NASHVILLE, Tenn. – Five-time GRAMMY®, nine-time CMA and seven-time ACM Award-winning iconic duo, The Judds, will join Eddie Bayers, Ray Charles and Pete Drake as 2021 inductees into the Country Music Hall of Fame.
Country Music has a long history of family ties, and the genre has never had another family like The Judds. One of the most successful duos in Country Music history, mother Naomi and daughter Wynonna scored 20 Top 10 hits, including 14 No. 1s, between 1984 and 1991.
Those recordings —”Mama He’s Crazy,” “Why Not Me” and “Grandpa (Tell Me ’bout the Good Old Days)” among them —stood out not only because of Wynonna’s disarming voice and Naomi’s unique approach to harmonies but also for their way of combining folk, bluegrass and blues into a sound like nothing else at the time.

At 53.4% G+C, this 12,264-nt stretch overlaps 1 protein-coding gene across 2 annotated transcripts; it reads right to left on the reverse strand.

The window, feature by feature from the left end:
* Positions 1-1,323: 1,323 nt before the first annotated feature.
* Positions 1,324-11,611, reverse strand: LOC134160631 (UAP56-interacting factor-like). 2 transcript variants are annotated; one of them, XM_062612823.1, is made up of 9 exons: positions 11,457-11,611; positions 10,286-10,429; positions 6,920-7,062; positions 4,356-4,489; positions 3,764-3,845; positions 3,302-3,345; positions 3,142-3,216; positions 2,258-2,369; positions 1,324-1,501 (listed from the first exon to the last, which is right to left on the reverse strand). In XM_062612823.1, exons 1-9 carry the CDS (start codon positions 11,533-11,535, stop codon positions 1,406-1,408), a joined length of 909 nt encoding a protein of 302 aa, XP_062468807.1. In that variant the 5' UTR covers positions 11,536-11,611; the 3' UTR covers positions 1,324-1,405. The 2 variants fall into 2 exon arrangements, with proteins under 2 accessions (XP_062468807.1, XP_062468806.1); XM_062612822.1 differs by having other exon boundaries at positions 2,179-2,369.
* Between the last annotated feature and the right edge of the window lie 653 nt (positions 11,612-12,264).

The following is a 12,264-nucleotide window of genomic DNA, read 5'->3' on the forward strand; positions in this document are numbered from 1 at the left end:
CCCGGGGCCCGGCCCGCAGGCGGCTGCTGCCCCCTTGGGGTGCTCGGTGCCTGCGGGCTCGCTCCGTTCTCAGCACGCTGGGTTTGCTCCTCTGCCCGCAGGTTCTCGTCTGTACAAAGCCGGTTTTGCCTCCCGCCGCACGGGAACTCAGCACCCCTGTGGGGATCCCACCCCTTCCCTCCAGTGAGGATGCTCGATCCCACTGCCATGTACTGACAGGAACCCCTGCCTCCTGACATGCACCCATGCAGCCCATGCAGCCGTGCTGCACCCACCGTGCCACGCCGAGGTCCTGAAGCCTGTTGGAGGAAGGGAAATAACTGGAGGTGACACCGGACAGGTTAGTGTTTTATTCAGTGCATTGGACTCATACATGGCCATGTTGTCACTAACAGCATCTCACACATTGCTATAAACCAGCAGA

“When we moved to Nashville in the late 70s, still struggling to make ends meet and dressing Wy and Ashley in thrift store dresses, I could’ve never imagined the success we achieved as The Judds. I am beyond thrilled and humbled for this incredible recognition. There’s no greater pinnacle in Country Music than the Country Music Hall of Fame,” Naomi shared.
“This moment takes me back to 1983 when Mom and I first started. We would get in the car and visit multiple radio stations a day. It kind of feels like I’ve hit the lottery. It is so surreal. John Lennon always said that he just wanted to be remembered, and now we’re truly part of history, or I should say HERstory. What an honor,” Wynonna said.
“The Judds broke barriers and blazed a trail for women, as well as men, in the entertainment industry. Naomi Judd’s non-stop perseverance paved the way for her family to break away from poverty and become international superstars. Naomi never stopped believing in herself or her family, and is a testament to persistence, determination and hard work,” shared Greg Hill, Naomi Judd’s manager.